PHOTOS: Clear-up continues in East Devon after Storm Eunice batters the county with 100mph winds

Highways teams continue to work to get East Devon moving again following the gale forces winds from Storm Eunice.

After wind speeds recorded of up to 100mph in places, and a Red Wind Warning issued by the Met Office for North Devon and an Amber Wind Warning for the rest of the county,  some150 highways officers, contractors and more than 70 tree surgeons have been clearing debris including rocks, trees, and tree branches from minor roads.

Devon County Council (DCC) said Friday morning and early afternoon represented the ‘peak’ of Storm Eunice in Devon, with wind speeds recorded of up to 100mph in places.

And on Friday evening (February 18) the temperatures fell and gritters were out in force with all the gritting routes treated.

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Sidmouth seafront. Photo: with permission.

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Sidmouth.
Photo: with permission.

storm

Sidmouth seafront.
Photo: Rob Chidgey.

DCC said the winds caused major disruption to services and travellers. Since Friday, the Network Operations Control Centre has received around 1,300 calls.

The county council said trees were brought down in ‘numerous’ places, including at Half Moon, Lapford, Chulmleigh, Cowley Bridge, and Barrack Road, Exeter.

The northern end of the A39 was blocked multiple times over the course of the weekend with large trees at Shirwell, Lynton, Watersmeet, while the A396 Stoke Canon was blocked on Friday and again the following day.

And the A396 Bampton/Cove area was also blocked multiple times over Saturday and Sunday by large trees.

East Devon

Photo: Devon County Council.

East Devon

A storm watcher in Sidmouth. Photo: with permission.

East Devon

All Saints Court, Honiton.
Photo: Rena Barrow.

East Devon

Sidmouth seafront.
Photo: Rob Chidgey.

Roads including at Exmouth, Topsham, both in East Devon, plus Kingsbridge, Kingskerswell, Northam and Woolacombe were closed for periods because of fallen or loose roofing materials and chimneys, said DCC.

Western Power Distribution confirmed of Monday morning (February 21) there were 11,000 homes across Devon and Cornwall without power which, they hoped to restore later that day.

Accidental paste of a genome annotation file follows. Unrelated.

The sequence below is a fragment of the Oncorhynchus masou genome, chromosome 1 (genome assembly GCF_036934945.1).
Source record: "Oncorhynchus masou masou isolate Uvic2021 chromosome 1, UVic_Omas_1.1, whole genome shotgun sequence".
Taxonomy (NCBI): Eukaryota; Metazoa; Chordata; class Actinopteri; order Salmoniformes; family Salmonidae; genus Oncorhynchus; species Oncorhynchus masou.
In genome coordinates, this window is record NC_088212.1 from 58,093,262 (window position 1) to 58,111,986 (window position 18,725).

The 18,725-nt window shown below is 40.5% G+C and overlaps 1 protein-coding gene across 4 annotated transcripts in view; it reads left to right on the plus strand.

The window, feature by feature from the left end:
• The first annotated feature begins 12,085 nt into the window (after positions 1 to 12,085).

Taw Bridge in Barnstaple is now reopened and most of the county’s recycling centres re-opened on Saturday.

However, because of the high winds four centres were temporarily closed on Monday morning. These were: Sidmouth Recycling CentrePinbrook Road Recycling CentreExton Road Recycling Centre and Punchbowl Recycling Centre.

See the recycling centres page on Devon County Council’s website for updates.

Councillor Stuart Hughes, Devon County Council’s cabinet member for Highway Management, said: “Once again I would like to praise all the staff that worked so hard over the weekend to help get Devon moving again and this is largely because we were well prepared. We knew the storm was coming and prepared accordingly by increasing resources, and that helped reduce the impact.

“Wind speeds are slowing down as we speak, but a significant number of debris remains on the roads. While the majority of the main routes have been cleared Devon does have 8,000 miles of roads and some of the minor routes are still blocked.

“We have drafted in extra teams to clear them but this will take time, so please continue to drive carefully, plan your journey, leave extra time and check for @DevonAlert updates.”

Honiton

Rena Barrow’s car was narrowly missed by this falling tree in Honiton.
Photo: Rena Barrow.

East Devon

Sidmouth seafront.
Photo: Rob Chidgey.

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Sidmouth seafront.
Photo: Rob Chidgey.

Storm

Rena Barrow took this photo in Honiton, at All Saints Court.

PHOTOS: Huge waves and trees topple as Storm Eunice hits East Devon

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